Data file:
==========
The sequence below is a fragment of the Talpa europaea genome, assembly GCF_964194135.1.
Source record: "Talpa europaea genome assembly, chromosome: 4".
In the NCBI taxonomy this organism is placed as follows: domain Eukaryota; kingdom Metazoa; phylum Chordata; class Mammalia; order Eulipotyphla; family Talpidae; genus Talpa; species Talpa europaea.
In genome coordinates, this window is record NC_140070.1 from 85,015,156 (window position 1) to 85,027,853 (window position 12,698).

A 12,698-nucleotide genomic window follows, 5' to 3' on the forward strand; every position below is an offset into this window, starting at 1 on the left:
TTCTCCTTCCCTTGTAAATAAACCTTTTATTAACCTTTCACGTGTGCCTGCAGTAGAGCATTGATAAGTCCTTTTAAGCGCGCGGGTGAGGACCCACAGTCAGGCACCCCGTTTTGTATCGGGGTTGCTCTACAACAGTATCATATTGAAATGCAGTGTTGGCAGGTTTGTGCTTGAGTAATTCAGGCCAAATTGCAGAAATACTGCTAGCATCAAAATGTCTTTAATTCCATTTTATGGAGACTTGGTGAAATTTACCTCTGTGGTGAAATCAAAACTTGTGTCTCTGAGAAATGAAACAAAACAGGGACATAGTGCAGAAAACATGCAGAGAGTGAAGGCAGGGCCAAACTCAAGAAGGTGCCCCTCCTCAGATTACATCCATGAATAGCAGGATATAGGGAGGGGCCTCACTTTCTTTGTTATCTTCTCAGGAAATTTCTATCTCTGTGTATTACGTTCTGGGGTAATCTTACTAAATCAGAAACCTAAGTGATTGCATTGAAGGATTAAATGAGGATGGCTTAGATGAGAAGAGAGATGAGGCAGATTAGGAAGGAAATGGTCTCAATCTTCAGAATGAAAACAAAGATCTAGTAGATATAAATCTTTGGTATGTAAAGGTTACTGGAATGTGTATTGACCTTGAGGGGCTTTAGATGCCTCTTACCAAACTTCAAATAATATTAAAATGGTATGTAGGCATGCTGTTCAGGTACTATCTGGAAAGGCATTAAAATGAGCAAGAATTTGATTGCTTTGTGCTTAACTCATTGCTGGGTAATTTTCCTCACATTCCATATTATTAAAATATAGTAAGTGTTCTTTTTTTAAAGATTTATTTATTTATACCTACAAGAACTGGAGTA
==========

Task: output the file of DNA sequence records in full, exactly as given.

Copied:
The sequence below is a fragment of the Talpa europaea genome, assembly GCF_964194135.1.
Source record: "Talpa europaea genome assembly, chromosome: 4".
In the NCBI taxonomy this organism is placed as follows: domain Eukaryota; kingdom Metazoa; phylum Chordata; class Mammalia; order Eulipotyphla; family Talpidae; genus Talpa; species Talpa europaea.
In genome coordinates, this window is record NC_140070.1 from 85,015,156 (window position 1) to 85,027,853 (window position 12,698).

A 12,698-nucleotide genomic window follows, 5' to 3' on the forward strand; every position below is an offset into this window, starting at 1 on the left:
TTCTCCTTCCCTTGTAAATAAACCTTTTATTAACCTTTCACGTGTGCCTGCAGTAGAGCATTGATAAGTCCTTTTAAGCGCGCGGGTGAGGACCCACAGTCAGGCACCCCGTTTTGTATCGGGGTTGCTCTACAACAGTATCATATTGAAATGCAGTGTTGGCAGGTTTGTGCTTGAGTAATTCAGGCCAAATTGCAGAAATACTGCTAGCATCAAAATGTCTTTAATTCCATTTTATGGAGACTTGGTGAAATTTACCTCTGTGGTGAAATCAAAACTTGTGTCTCTGAGAAATGAAACAAAACAGGGACATAGTGCAGAAAACATGCAGAGAGTGAAGGCAGGGCCAAACTCAAGAAGGTGCCCCTCCTCAGATTACATCCATGAATAGCAGGATATAGGGAGGGGCCTCACTTTCTTTGTTATCTTCTCAGGAAATTTCTATCTCTGTGTATTACGTTCTGGGGTAATCTTACTAAATCAGAAACCTAAGTGATTGCATTGAAGGATTAAATGAGGATGGCTTAGATGAGAAGAGAGATGAGGCAGATTAGGAAGGAAATGGTCTCAATCTTCAGAATGAAAACAAAGATCTAGTAGATATAAATCTTTGGTATGTAAAGGTTACTGGAATGTGTATTGACCTTGAGGGGCTTTAGATGCCTCTTACCAAACTTCAAATAATATTAAAATGGTATGTAGGCATGCTGTTCAGGTACTATCTGGAAAGGCATTAAAATGAGCAAGAATTTGATTGCTTTGTGCTTAACTCATTGCTGGGTAATTTTCCTCACATTCCATATTATTAAAATATAGTAAGTGTTCTTTTTTTAAAGATTTATTTATTTATACCTACAAGAACTGGAGTA